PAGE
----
Melia Miller, now 6, lives with her parents and younger brother in a small town in Ohio, two hours from Ann Arbor. She was born prematurely, and with a lesion on her left wrist and forearm. A biopsy performed shortly after her birth was inconclusive. By the time she turned 2, the lesion had grown. Melia was diagnosed with fibrosarcoma, a category of soft tissue cancer, at 26 months of age.
She underwent almost eight months of chemotherapy and two-and-a-half months of radiation in Columbus, Ohio. The treatments left her arm atrophied and hobbled her immune system so much that her parents hired a nanny rather than risk exposure to illness in daycare. Still, the cancer grew. Eventually, Melia's left forearm was amputated.
Three months into a second round of chemotherapy, doctors discovered the cancer had spread to her left lung. Her mother, Lee Ann Miller, then turned to the U-M, contacting Mody in August 2013.
"He wanted to do genomic testing right away," Lee Ann Miller says.
Melia continued to undergo intravenous chemotherapy while U-M researchers analyzed her DNA and RNA.
Genomic testing, still a significant undertaking, remains one of the main challenges to scaling up the precision medicine program for all cancer patients. Technological improvements are helping. Chinnaiyan says that when the precision medicine program began in 2011, it took six to eight weeks to sequence a patient's tumor and match tissue. Within the next year, the turnaround time will be less than two weeks.
"That's quite significant when you consider that when the first human genome was sequenced, it took over a decade and over $3 billion. And we're able to turn this around in about a week or two, and cost is generally around $5,000," Chinnaiyan says.
Once the genes are sequenced, the analysis begins.
At 2 p.m. every other Friday, scientists pack into a conference room in the Cancer Center for a precision medicine tumor review board meeting. A wide range of specialists participate: pathologists, oncologists, bioinformatics and bioethicists. The meetings also attract medical residents and laboratory researchers. For two hours, participants talk through eight to 12 cases involving both pediatric and adult patients. For each case, the scientists discuss which mutation could be driving the cancer and what possible treatments exist.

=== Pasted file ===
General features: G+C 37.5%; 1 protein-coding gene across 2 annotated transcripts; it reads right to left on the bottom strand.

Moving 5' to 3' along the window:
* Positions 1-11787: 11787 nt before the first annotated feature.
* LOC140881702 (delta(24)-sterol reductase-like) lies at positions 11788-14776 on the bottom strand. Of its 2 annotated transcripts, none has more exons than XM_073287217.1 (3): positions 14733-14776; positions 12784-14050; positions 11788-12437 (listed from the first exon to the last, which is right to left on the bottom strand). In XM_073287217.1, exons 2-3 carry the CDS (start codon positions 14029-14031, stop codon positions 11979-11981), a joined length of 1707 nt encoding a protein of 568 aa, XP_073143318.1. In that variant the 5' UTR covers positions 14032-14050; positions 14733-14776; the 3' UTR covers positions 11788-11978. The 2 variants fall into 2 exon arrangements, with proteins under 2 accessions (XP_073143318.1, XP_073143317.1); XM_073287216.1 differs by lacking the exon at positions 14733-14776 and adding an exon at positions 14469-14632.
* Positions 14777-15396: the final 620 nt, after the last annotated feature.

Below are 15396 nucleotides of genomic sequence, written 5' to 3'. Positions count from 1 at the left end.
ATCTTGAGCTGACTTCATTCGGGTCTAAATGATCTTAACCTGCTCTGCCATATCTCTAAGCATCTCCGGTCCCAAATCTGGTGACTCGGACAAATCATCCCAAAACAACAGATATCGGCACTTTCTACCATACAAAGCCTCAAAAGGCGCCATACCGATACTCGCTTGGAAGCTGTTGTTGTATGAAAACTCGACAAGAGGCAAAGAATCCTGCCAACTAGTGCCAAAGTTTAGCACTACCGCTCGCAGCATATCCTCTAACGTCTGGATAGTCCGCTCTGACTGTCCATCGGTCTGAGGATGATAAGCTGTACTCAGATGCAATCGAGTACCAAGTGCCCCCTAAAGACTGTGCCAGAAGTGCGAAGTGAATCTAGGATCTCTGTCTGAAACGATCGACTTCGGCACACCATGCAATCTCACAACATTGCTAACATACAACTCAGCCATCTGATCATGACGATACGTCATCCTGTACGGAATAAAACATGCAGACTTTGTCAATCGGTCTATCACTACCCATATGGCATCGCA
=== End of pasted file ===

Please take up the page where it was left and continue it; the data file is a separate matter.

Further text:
Afterward, the team generates a report for each patient, which includes a rating —one, two or three — of how confident the researchers are that they've isolated the molecular cause of the cancer.
"In some cases, [we find what] has already been linked as a cancer-causing gene through multitudes of studies, cell lines and mouse models … so we can be very confident that it's the driver mutation," Chinnaiyan says. "Then there are cases where there are plausible theories … based on our understanding of how certain types of mutations work."
This is where it becomes critical to have a big pool of data. Useful data include genetic analyses paired with patients' extensive health histories, tested treatments and latest outcomes. With this type of genetic sequencing still in its infancy, limited data means that researchers can't often conclude what's driving the cancer.
More research is needed, and at as many other institutions as possible, Chinnaiyan says. One of his current areas of research aims to improve data sharing to help physicians better interpret the sequencing of a patient's tumor.
When the phrases "personalized medicine" and "precision medicine" were first coined several years ago, many universities were quick to announce plans "that were very ambitious and promised a lot but weren't terribly successful," says Mark Rubin, M.D., director of the Englander Institute for Precision Medicine at Weill Cornell Medical College, who has co-authored research papers with Chinnaiyan.
The U-M, where Rubin was once an associate professor of pathology, has become a leader, he says, in conducting basic research and simultaneously applying those discoveries to clinical care.
"The university refined a lot of what needs to be done, aligning next-generation sequencing so state-of-the-art molecular genomics could be [used] in real-time with clinical care," he says.
Rubin adds that programs like the U-M's precision medicine trial for pediatric cancer "represent a first-in-class type of activity," and that his institution is modeling its clinical trials after those conducted by the U-M.
By the end of 2016, every patient that's seen at our Comprehensive Cancer Center should receive some level of genetic sequencing.Arul Chinnaiyan, M.D., Ph.D.